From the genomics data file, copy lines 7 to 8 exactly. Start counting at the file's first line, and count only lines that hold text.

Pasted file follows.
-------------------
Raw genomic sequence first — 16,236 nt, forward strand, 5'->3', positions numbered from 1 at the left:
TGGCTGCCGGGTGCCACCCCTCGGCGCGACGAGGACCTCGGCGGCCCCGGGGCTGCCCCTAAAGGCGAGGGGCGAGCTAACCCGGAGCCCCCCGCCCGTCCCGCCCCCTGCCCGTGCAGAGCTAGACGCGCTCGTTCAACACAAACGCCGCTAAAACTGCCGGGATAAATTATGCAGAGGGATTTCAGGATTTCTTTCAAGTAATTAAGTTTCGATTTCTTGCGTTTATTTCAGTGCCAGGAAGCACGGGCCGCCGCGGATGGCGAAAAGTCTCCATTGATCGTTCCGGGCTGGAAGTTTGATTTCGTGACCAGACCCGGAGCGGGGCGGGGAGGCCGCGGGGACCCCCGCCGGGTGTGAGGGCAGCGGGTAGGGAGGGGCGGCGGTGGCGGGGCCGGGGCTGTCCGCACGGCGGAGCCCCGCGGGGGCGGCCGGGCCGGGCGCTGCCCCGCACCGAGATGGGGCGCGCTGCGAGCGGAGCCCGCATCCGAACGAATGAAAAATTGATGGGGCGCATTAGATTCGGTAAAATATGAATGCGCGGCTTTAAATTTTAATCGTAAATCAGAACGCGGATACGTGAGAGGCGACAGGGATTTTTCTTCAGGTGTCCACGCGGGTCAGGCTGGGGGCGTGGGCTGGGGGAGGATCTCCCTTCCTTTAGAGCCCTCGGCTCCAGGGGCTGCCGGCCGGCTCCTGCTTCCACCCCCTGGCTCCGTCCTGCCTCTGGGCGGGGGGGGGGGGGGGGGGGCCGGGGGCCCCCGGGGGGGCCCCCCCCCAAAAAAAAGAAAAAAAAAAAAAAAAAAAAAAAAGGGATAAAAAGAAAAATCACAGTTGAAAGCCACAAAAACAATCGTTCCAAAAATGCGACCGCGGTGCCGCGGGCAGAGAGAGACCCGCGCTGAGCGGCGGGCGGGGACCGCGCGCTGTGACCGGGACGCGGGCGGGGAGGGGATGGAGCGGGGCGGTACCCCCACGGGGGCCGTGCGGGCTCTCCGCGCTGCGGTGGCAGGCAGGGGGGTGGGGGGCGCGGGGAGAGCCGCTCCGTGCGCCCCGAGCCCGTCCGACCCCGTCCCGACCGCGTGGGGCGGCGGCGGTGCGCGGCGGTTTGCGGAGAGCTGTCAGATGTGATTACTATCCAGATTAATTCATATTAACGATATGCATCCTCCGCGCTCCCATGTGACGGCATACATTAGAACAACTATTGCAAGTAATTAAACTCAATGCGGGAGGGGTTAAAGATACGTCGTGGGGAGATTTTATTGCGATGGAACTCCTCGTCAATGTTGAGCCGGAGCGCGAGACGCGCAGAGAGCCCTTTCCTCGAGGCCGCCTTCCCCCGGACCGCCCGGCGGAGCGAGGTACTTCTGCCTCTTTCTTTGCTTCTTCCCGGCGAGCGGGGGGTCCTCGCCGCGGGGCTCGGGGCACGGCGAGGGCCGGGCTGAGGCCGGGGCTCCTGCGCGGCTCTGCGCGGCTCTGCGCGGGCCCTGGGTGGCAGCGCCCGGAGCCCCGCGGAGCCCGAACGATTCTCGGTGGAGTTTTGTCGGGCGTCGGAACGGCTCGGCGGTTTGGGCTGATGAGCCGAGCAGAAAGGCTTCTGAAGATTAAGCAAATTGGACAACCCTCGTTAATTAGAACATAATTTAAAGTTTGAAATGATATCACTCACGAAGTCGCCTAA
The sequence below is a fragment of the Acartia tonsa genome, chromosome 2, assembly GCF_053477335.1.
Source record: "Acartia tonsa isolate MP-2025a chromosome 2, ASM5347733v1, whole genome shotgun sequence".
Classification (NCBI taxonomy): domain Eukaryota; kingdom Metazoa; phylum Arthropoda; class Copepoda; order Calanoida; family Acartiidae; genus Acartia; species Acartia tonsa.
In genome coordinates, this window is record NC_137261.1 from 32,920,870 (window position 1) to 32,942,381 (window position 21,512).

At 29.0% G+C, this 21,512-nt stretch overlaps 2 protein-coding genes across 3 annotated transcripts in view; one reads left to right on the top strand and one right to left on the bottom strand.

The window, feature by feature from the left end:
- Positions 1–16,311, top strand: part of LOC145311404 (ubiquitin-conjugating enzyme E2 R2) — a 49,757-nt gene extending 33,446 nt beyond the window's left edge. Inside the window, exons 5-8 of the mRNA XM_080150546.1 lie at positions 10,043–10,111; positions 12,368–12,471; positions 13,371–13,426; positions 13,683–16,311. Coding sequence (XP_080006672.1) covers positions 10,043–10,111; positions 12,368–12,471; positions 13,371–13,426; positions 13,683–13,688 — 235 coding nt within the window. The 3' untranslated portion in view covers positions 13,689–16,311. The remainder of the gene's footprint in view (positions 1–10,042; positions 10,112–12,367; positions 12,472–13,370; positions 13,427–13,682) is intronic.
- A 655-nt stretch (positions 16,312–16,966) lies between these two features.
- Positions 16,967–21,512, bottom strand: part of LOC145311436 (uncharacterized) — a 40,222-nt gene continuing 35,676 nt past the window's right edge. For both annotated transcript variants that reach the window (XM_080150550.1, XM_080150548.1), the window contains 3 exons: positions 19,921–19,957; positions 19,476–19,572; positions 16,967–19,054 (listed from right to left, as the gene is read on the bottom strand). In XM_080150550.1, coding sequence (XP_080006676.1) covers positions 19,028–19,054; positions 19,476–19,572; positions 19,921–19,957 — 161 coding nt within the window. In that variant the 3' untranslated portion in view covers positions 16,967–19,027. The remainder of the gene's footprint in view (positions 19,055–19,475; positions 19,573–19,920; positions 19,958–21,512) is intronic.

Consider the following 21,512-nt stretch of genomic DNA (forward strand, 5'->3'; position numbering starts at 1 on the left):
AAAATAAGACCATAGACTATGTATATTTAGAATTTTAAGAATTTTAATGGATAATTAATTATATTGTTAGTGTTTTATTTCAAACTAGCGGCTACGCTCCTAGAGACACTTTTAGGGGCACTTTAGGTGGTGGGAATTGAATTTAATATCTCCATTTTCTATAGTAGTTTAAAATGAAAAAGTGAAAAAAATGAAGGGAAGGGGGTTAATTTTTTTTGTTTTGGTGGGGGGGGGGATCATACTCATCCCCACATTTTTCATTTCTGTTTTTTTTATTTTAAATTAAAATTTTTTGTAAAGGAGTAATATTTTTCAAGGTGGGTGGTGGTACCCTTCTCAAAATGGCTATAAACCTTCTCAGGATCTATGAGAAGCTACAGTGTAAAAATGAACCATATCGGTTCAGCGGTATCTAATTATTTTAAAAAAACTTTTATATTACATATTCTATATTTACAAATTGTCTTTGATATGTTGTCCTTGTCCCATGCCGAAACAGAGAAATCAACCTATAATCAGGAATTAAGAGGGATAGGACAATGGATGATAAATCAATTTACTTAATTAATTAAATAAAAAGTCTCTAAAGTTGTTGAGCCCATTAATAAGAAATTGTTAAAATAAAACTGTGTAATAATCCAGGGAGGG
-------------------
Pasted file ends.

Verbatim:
At 29.0% G+C, this 21,512-nt stretch overlaps 2 protein-coding genes across 3 annotated transcripts in view; one reads left to right on the top strand and one right to left on the bottom strand.

The window, feature by feature from the left end: